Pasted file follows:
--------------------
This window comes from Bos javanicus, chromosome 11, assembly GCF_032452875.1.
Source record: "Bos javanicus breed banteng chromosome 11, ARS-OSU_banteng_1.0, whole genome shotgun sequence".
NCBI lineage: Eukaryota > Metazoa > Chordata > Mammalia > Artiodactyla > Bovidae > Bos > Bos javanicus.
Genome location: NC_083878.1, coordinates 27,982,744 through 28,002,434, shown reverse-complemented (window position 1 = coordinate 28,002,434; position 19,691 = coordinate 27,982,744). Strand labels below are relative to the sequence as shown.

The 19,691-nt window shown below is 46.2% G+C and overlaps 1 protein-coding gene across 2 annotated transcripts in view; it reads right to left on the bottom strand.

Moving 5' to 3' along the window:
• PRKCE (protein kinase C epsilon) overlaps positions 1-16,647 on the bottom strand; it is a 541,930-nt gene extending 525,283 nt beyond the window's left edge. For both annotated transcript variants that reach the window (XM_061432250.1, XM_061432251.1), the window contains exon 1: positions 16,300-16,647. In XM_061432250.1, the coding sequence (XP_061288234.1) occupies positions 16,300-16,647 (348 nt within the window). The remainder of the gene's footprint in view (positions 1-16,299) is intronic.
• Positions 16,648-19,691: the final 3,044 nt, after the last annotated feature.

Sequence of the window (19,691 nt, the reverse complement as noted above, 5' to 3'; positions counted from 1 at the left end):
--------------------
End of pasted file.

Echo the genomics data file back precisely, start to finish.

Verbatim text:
This window comes from Bos javanicus, chromosome 11, assembly GCF_032452875.1.
Source record: "Bos javanicus breed banteng chromosome 11, ARS-OSU_banteng_1.0, whole genome shotgun sequence".
NCBI lineage: Eukaryota > Metazoa > Chordata > Mammalia > Artiodactyla > Bovidae > Bos > Bos javanicus.
Genome location: NC_083878.1, coordinates 27,982,744 through 28,002,434, shown reverse-complemented (window position 1 = coordinate 28,002,434; position 19,691 = coordinate 27,982,744). Strand labels below are relative to the sequence as shown.

The 19,691-nt window shown below is 46.2% G+C and overlaps 1 protein-coding gene across 2 annotated transcripts in view; it reads right to left on the bottom strand.

Moving 5' to 3' along the window:
• PRKCE (protein kinase C epsilon) overlaps positions 1-16,647 on the bottom strand; it is a 541,930-nt gene extending 525,283 nt beyond the window's left edge. For both annotated transcript variants that reach the window (XM_061432250.1, XM_061432251.1), the window contains exon 1: positions 16,300-16,647. In XM_061432250.1, the coding sequence (XP_061288234.1) occupies positions 16,300-16,647 (348 nt within the window). The remainder of the gene's footprint in view (positions 1-16,299) is intronic.
• Positions 16,648-19,691: the final 3,044 nt, after the last annotated feature.

Sequence of the window (19,691 nt, the reverse complement as noted above, 5' to 3'; positions counted from 1 at the left end):